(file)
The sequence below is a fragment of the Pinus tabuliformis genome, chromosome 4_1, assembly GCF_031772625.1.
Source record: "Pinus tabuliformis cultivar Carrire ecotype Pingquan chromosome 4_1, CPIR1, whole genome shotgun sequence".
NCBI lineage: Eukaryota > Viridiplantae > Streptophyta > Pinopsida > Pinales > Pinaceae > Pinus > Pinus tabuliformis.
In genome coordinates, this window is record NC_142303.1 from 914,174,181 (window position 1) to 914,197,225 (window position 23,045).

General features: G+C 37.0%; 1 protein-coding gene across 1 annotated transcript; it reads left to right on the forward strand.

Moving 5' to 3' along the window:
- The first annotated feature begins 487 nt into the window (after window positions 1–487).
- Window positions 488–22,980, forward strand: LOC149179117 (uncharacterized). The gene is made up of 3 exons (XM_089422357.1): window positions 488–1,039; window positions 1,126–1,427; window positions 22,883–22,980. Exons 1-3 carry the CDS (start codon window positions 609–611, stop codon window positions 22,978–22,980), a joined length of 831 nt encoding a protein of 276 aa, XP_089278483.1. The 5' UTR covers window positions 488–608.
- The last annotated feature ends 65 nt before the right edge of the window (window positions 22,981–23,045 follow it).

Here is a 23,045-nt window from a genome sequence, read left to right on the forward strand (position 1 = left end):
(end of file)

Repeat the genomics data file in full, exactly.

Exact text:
The sequence below is a fragment of the Pinus tabuliformis genome, chromosome 4_1, assembly GCF_031772625.1.
Source record: "Pinus tabuliformis cultivar Carrire ecotype Pingquan chromosome 4_1, CPIR1, whole genome shotgun sequence".
NCBI lineage: Eukaryota > Viridiplantae > Streptophyta > Pinopsida > Pinales > Pinaceae > Pinus > Pinus tabuliformis.
In genome coordinates, this window is record NC_142303.1 from 914,174,181 (window position 1) to 914,197,225 (window position 23,045).

General features: G+C 37.0%; 1 protein-coding gene across 1 annotated transcript; it reads left to right on the forward strand.

Moving 5' to 3' along the window:
- The first annotated feature begins 487 nt into the window (after window positions 1–487).
- Window positions 488–22,980, forward strand: LOC149179117 (uncharacterized). The gene is made up of 3 exons (XM_089422357.1): window positions 488–1,039; window positions 1,126–1,427; window positions 22,883–22,980. Exons 1-3 carry the CDS (start codon window positions 609–611, stop codon window positions 22,978–22,980), a joined length of 831 nt encoding a protein of 276 aa, XP_089278483.1. The 5' UTR covers window positions 488–608.
- The last annotated feature ends 65 nt before the right edge of the window (window positions 22,981–23,045 follow it).

Here is a 23,045-nt window from a genome sequence, read left to right on the forward strand (position 1 = left end):